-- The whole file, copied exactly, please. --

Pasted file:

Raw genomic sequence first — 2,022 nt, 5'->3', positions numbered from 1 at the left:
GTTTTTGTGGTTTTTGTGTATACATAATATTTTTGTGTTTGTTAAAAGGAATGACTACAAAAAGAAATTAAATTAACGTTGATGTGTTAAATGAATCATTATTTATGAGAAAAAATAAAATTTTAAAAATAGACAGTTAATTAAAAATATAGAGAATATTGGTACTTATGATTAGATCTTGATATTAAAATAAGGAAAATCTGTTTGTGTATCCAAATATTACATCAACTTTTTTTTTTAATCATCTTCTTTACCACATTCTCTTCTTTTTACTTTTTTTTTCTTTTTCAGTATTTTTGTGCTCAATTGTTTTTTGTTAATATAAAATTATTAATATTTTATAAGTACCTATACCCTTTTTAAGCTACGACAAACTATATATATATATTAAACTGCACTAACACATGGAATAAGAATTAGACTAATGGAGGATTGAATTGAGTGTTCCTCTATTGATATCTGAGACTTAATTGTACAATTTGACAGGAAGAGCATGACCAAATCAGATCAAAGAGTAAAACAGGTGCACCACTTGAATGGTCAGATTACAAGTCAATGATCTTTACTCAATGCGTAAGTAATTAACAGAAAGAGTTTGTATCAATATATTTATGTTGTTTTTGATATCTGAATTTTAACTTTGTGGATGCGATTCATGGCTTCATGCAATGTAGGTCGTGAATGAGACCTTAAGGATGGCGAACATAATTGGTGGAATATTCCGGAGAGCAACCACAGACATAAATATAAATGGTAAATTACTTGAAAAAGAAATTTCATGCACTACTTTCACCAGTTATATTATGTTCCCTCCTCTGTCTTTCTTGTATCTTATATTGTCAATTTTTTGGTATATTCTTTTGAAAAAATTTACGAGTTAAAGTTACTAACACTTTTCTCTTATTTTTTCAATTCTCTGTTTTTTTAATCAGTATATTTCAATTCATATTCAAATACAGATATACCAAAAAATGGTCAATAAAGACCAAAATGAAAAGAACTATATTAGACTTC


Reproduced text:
Raw genomic sequence first — 2,022 nt, 5'->3', positions numbered from 1 at the left:
GTTTTTGTGGTTTTTGTGTATACATAATATTTTTGTGTTTGTTAAAAGGAATGACTACAAAAAGAAATTAAATTAACGTTGATGTGTTAAATGAATCATTATTTATGAGAAAAAATAAAATTTTAAAAATAGACAGTTAATTAAAAATATAGAGAATATTGGTACTTATGATTAGATCTTGATATTAAAATAAGGAAAATCTGTTTGTGTATCCAAATATTACATCAACTTTTTTTTTTAATCATCTTCTTTACCACATTCTCTTCTTTTTACTTTTTTTTTCTTTTTCAGTATTTTTGTGCTCAATTGTTTTTTGTTAATATAAAATTATTAATATTTTATAAGTACCTATACCCTTTTTAAGCTACGACAAACTATATATATATATTAAACTGCACTAACACATGGAATAAGAATTAGACTAATGGAGGATTGAATTGAGTGTTCCTCTATTGATATCTGAGACTTAATTGTACAATTTGACAGGAAGAGCATGACCAAATCAGATCAAAGAGTAAAACAGGTGCACCACTTGAATGGTCAGATTACAAGTCAATGATCTTTACTCAATGCGTAAGTAATTAACAGAAAGAGTTTGTATCAATATATTTATGTTGTTTTTGATATCTGAATTTTAACTTTGTGGATGCGATTCATGGCTTCATGCAATGTAGGTCGTGAATGAGACCTTAAGGATGGCGAACATAATTGGTGGAATATTCCGGAGAGCAACCACAGACATAAATATAAATGGTAAATTACTTGAAAAAGAAATTTCATGCACTACTTTCACCAGTTATATTATGTTCCCTCCTCTGTCTTTCTTGTATCTTATATTGTCAATTTTTTGGTATATTCTTTTGAAAAAATTTACGAGTTAAAGTTACTAACACTTTTCTCTTATTTTTTCAATTCTCTGTTTTTTTAATCAGTATATTTCAATTCATATTCAAATACAGATATACCAAAAAATGGTCAATAAAGACCAAAATGAAAAGAACTATATTAGACTTC